How Khaby Lame Went From Laid-Off Factory Worker to $10 Million Social Media Star, and Turned His Biggest Problem Into a Superpower



How’s this for an inspiring story? It starts with the pandemic, and two years later it turns into a dream come true.

It’s about humor, persistence, and finding ways to transform big problems into even bigger advantages. 

The main character: Khabane Lame, a 22-year-old Senegalese immigrant in Italy, who was making $1,000-a-month as a waiter and factory worker before he was laid off at the start of the pandemic in March 2020. During quarantine, he started creating videos on TikTok from his parents’ apartment, under the shortened name, Khaby Lame

Earlier this summer, Lame became the number-1 TikTok influencer in the world, with almost 150 million followers, and millions more on other social networks. He’s on track to make a reported $10 million a year.

There are so many fascinating elements to Lame’s story, including how stars are born, how influencers make money, how third-decade social media works, and how to connect with giant audiences.

There’s also the simple joy of watching someone who says his lifelong dream was to make people laugh and to provide for his family, and who now actually gets the chance to do it.

But I think the most inspiring and intriguing thing to take away here is how Lame overcame a challenge most people would have found so daunting they’d never get started, and even transformed it into a superpower.

  • The problem: Lame doesn’t really speak much English, which you might imagine would make it hard to connect with a big audience. (He speaks a bit, apparently, and he’s learning — more on that below — but he’s much more comfortable in his native Italian.)
  • The superpower: As a result, Lame stopped speaking at all in his videos, and the fact that he’s almost completely silent, relying on expressions, gestures, and props for humor, has enabled him to grow a worldwide fan base quickly, because it doesn’t matter what language his viewers speak.

“It is accessible to more people than if I would make my videos in English. I speak a universal language that everyone understands,” he told Forbes (in Italian) earlier this year.

“He’s basically saying that’s his power,” a woman who translated for Lame during another interview explained. “The fact that he can communicate like that without even speaking — because he’s not speaking Italian either — that’s his power.”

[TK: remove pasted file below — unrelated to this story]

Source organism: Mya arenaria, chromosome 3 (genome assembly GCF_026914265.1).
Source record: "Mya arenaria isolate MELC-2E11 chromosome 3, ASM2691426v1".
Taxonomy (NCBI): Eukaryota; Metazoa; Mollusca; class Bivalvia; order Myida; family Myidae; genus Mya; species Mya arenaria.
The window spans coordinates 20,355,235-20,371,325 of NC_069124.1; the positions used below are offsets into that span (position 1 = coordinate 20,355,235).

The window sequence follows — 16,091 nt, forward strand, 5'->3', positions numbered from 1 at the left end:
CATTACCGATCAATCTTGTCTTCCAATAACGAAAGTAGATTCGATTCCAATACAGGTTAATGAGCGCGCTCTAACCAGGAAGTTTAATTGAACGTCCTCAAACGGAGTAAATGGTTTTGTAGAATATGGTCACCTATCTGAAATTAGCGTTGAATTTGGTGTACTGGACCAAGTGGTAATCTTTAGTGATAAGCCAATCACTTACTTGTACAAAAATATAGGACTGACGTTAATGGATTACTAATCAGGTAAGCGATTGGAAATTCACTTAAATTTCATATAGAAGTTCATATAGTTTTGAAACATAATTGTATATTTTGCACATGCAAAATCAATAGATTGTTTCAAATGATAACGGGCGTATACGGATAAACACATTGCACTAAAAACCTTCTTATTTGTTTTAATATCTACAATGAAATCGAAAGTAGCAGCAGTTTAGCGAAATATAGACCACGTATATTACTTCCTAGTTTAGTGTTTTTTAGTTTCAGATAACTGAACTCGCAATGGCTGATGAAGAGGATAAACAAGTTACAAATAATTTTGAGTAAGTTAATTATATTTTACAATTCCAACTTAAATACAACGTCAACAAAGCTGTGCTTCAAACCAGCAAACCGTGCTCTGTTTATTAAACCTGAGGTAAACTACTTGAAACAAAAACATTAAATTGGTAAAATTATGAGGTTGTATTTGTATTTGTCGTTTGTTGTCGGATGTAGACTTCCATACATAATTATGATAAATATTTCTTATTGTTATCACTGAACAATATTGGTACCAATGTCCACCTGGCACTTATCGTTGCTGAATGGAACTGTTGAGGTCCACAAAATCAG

Let’s examine two other quick details: a description of Lame’s videos, in case you haven’t seen him, and an explanation of how he makes money.

First, the videos. Lame’s bread and butter is silently, simply, making fun of TikTok trends and other viral hits, debunking magic tricks or ridiculously simple life hacks. Other videos are just pure silent comedy, with an exasperated, “everyman” persona. 

Describing the videos doesn’t really do them justice; they’re short and simple, and you might just want to watch a few. I’ve included a highlight reel at the bottom of this column, but other examples include:

Second, the money. According to a recent report in Fortune, which calculated the $10 million revenue number, this included $750,000 for a single sponsored TikTok post with a “major Hollywood studio.”

The video isn’t identified in the article, but perhaps it’s this one: a 59-second post last month in which Lame (silently) costarred with Idris Elba in a promo for Elba’s movie, Beast.

Lame is a charismatic actor and fun to root for. But, I also hope other people considering their dreams will think of his example, especially if they’re tempted to scale back their ambitions because they might not seem realistic.

The key: Sometimes the solution isn’t to adapt your dreams to fit the world, but instead to adapt the way you interact with the word in order to achieve your dreams.

Lame’s current plans include making more videos, but also working on his English, so that if social media algorithms change, he’ll have other career options.

He language learning strategies include formal tutoring, according to Fortune, but also binge-watching American children’s television shows like Daniel Tiger’s Neighborhood for several hours a day. 

“Every day I wake up doing what I love,” he said during an Italian interview in March, adding: “People are so influenced by the judgment of others. They stop chasing dreams, just because somebody told them that they cannot make it or shouldn’t do it. I am living proof that everyone can improve their life no matter where they come from.” 

I watched nearly all of Lame’s videos while writing this story, and now I’m going to go finish the rest. Here’s a quick compendium of some of his highlights, if you’d like a little inspiration, too.

The opinions expressed here by Inc.com columnists are their own, not those of Inc.com.





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